Energy balance is maintained when energy intake is equal to energy output. But this equation is not easy to achieve, in fact, it probably is never achieved on any one day. The best that research has been able to show is within 50 to 100 calories of input or output. So there is never a day when we burn 2000 calories and eat 2000 calories. Maybe we burn 2014 calories and we eat 2115 calories. And the next day we burn 2354 calories (we exercised that day) and we eat 2274 calories. And that's how it goes. We need a tool to be able to measure the effect that this has on our body. The scale is such a tool. Whether you hate it or not, it can keep you honest about what you are really doing.
My recommendation to my weight loss clients now is to start with weekly weights until about five pounds are lost. Then it's time to weight daily. I know how much work goes into losing weight and I want my clients to be successful and not regain lost weight. The key with monitoring weight is to weigh on the same scale at the same time of day, wearing the same clothing (it is best to wear no clothing or minimal clothing). Write it down in your journal (because writing everything down increases your chances of success) and move on. At the end of the week go back and look at your weights and write a summary of your progress. It may go something like this:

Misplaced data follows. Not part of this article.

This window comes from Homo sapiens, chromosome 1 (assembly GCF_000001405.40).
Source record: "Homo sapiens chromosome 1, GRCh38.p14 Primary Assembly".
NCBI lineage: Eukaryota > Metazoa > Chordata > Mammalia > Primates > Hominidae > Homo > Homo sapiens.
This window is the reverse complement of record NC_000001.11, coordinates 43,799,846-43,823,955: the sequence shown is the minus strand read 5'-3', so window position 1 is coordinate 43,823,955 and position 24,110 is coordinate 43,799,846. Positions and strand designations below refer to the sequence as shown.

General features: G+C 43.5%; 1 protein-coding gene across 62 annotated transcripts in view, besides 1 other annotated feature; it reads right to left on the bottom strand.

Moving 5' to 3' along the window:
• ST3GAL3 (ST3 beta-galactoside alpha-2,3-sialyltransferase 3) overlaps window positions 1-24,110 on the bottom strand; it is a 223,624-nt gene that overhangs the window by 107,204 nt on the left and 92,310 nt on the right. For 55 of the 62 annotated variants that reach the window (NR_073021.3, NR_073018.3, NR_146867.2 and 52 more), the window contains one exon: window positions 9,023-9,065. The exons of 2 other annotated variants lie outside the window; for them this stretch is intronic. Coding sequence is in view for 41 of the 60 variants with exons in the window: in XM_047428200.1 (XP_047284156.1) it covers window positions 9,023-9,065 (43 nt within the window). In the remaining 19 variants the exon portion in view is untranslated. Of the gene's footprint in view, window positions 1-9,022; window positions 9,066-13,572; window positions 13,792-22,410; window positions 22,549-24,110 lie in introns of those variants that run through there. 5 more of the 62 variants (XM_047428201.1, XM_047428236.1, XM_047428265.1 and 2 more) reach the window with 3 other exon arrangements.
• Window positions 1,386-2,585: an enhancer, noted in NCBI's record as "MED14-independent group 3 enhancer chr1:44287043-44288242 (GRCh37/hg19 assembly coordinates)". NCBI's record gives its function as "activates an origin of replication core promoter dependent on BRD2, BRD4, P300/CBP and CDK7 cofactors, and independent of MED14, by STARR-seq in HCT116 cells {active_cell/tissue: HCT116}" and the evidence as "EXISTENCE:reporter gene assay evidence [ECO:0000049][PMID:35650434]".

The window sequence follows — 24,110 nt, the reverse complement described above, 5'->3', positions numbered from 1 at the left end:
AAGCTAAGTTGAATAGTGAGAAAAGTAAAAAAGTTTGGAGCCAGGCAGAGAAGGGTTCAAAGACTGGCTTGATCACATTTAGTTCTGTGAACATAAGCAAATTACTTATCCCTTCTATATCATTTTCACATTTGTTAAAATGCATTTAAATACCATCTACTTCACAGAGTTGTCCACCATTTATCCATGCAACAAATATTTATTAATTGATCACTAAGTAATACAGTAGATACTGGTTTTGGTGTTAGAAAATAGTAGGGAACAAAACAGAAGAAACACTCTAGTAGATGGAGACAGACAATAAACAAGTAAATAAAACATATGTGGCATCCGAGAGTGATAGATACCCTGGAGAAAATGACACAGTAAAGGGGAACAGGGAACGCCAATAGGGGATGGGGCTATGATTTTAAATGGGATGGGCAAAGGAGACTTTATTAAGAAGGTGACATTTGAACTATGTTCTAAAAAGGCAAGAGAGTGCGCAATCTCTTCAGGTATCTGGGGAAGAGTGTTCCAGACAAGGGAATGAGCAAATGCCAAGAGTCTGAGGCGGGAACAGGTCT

Started the week at 155.6 pounds. Weight went down to 154.3 by midweek. Ate Chinese food for dinner at the end of the week and noticed that weight went up to 155.1 pounds. Probably holding extra water from all the salt in the restaurant mealNow, weighing daily is not good for people who struggle with eating disorders. If you are aware of disordered eating patterns, you will require both diet and psychological/behavioral therapy and you will have recommendations made by eating disorder specialists. The rest of us need to stop hating the scale. When we hate the scale, we hate ourselves. It's just a number that helps us measure progress toward our goal. We expect to see drastic changes in a short amount of time, but research again shows us that those who are most successful with maintaining weight loss, lose weight very slowly, 1/4 to 1/2 pound a week. So when the scale tells you that you've lost 0.4 pounds in one week, feel confident that slow and steady wins the race!
the night before. Finished the week at 154.7. Lost almost one pound this week.